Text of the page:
See the stock fitter. Make sure you select one that truly can.
 

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Wasn't there a stock maker on here last yr. with the name Joe Goldberg? I'm not sure about his name but he was a stock fitter out of, I believe, NJ. or NY. Don't have his number. Maybe someone can help me out with his info for this shooter.

I believe Joe has been having some health issues of late. But if you want to try to contact him, His # is (609) 653-9580 He is located in Somers Point.

Can I ask what gun you are shooting? As that has A lot to do with what your results will be like at Allems. PM me if you want for specifics.
 

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I have an email into Allem's in the Allentown, PA area. They are only an hour and a half from me and came recommended from several people. If anyone else has suggestions in case they are backlogged for months, fire away. I'm in the Trenton, NJ area.
Good luck. I spoke on the phone with the Son and asked him to e-mail me a pic of their release roller for a K-80.......over 6 months later and still waiting. Not really, I got Allor to install al set.
 

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One comment I'll make is that if your face is already hurting from shooting on Saturday and you go back out on Sunday you probably aren't giving your face a chance to heal. It might hurt regardless of what you do on Sunday.

What's interesting in your story is that Friday morning you had zero face pain after shooting it with the comb all the way down. Seems like that face to comb position works for you regardless of where it pointed.

Sunday you are the sorest you have been (face numb) after moving the comb back up and right. Your changing the geometry and pheasantmaster/cheer40 are probably dead on. You need a profession to assist you and probably modify the stock. Hopefully you can find someone you will trust and not have to wait an eternity to get an appointment.

No idea if you are still wanting to play with fit or not at this point but maybe you can "band-aid" a solution short term to take some of the pain out of shooting until you can get the pro gun fit.

Concerning pitch. Forget the wall measurements and all that. Adjust it so that the toe and heal of the pad are making equal contact when mounted. Just get it comfortable and leave it at that.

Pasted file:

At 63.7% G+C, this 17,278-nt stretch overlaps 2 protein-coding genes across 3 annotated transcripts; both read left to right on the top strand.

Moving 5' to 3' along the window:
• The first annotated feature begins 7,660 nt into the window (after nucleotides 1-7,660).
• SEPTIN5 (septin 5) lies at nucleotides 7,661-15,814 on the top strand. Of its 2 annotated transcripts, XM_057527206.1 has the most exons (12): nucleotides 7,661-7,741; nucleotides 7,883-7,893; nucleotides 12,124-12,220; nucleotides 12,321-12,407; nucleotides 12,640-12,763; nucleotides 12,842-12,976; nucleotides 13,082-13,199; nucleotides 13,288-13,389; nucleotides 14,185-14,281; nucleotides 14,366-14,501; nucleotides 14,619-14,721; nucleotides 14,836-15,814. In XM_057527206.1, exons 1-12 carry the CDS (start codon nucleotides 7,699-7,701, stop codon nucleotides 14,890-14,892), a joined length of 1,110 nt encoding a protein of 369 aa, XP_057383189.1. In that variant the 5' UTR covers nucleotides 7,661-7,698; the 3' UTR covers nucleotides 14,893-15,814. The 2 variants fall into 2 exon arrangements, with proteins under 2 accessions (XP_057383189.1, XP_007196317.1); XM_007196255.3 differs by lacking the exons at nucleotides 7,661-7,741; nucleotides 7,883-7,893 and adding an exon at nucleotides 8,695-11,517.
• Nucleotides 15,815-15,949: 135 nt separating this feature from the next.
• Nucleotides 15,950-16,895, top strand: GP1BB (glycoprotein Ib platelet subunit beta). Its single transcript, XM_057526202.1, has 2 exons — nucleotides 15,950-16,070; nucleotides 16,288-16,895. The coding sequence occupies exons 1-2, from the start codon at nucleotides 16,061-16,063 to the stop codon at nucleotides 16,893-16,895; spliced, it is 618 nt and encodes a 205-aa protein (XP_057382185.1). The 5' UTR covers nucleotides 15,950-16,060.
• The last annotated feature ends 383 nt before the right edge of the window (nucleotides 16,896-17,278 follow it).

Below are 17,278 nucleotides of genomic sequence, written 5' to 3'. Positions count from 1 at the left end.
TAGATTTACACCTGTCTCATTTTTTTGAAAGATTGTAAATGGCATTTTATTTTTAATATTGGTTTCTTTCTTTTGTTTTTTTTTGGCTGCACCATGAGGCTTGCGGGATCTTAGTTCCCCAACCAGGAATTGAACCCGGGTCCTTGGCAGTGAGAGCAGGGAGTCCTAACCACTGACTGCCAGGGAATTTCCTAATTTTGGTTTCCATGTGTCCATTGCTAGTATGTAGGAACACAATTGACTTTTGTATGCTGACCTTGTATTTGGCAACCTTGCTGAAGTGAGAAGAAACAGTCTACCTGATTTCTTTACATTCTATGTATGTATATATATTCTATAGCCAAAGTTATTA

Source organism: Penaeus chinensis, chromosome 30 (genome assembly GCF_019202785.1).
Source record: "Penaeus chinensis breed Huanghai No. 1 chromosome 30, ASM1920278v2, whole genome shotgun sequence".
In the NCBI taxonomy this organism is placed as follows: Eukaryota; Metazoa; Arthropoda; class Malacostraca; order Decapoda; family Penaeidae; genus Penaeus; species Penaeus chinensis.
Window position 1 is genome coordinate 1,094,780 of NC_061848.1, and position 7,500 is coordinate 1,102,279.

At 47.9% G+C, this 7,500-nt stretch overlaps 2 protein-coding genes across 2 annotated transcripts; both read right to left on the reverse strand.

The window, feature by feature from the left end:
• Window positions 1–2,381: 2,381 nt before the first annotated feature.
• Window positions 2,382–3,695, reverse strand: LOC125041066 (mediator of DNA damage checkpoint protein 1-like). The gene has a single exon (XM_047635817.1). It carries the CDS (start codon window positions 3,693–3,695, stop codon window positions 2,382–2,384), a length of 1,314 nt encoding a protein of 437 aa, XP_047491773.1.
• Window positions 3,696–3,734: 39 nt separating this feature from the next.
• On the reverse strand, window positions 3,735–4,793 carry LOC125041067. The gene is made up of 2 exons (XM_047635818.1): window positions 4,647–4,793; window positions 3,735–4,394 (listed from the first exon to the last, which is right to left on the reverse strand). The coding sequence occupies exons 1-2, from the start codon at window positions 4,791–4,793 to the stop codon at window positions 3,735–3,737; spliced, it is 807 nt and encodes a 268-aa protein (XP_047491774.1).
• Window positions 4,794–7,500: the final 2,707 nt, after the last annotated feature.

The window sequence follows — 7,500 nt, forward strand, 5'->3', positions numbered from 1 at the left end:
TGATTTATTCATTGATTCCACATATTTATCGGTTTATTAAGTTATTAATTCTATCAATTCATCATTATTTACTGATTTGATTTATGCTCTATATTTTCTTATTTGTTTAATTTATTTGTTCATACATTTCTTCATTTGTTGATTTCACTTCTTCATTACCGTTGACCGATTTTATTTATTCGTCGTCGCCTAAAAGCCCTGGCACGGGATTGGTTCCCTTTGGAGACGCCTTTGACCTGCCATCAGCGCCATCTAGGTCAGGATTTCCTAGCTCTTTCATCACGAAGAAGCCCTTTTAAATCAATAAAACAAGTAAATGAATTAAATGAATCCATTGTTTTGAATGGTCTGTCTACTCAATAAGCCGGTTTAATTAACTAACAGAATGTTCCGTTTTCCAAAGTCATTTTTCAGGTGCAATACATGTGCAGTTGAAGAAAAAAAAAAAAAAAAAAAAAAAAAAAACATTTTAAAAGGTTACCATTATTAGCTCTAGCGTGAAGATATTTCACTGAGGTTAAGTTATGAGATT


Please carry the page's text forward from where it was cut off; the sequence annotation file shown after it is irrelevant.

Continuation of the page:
Band-aid: Try ordering a soft comb pad Meadow Industries, LLC. - Since 1976 - Unique Gun Accessories for Trap, Skeet, Hunting and Sporting Clays as Dustdevl21 suggested or a Beretta clear pad. Order the thickest one you can install. They are cheap and can easily be removed. It's no substitue for proper work done on the gun but will give you some face cushion.

If you do this start with the comb low (which seemed to work for you) and gradually raise it to see where face pain comes back into play. Do it practicing so you don't kill your scores. :) Don't worry about poi/poa at this point as you are only trying to see if you can get rid of the face slap. You may get lucky enough to raise the comb enough to keep shooting it until you can get the pro gun fit.

Concerning other things you could do to help reduce recoil that were mentioned. If you were to add 1.5 pounds to the gun as someone else suggested it would reduce recoil: Shotshell Energy

Shot Weight: 1.125
Velocity: 1200 fps
Gun Weight: 8 pounds
Foot Pounds of Recoil Energy 20.3

Shot Weight: 1.125
Velocity: 1200 fps
Gun Weight: 9.5 pounds
Foot Pounds of Recoil Energy 17.1

Shot Weight: 1.125
Velocity: 1150 fps <- lowering velocity
Gun Weight: 9.5 pounds
Foot Pounds of Recoil Energy 15.8

Shot Weight: 1 ounce <- lowering shot weight
Velocity: 1150 fps
Gun Weight: 9.5 pounds
Foot Pounds of Recoil Energy 13.1

You can play with the calculator with different velocities, shot weights and gun weights to see what affect they have on recoil energy. Granted 1.5 pounds is a lot of additional weight but if it's still comfortable. Surely you could probably add some additional weight to help you short term. Anything you can do that doesn't handicap you will help "band-aid" the situation.

It's really hard to read your story. We all feel your pain (pun intended) of spending all that $ and then suffering when trying to use it. Have you thought about shelving it until you can get the gun fit and going back to your 1100?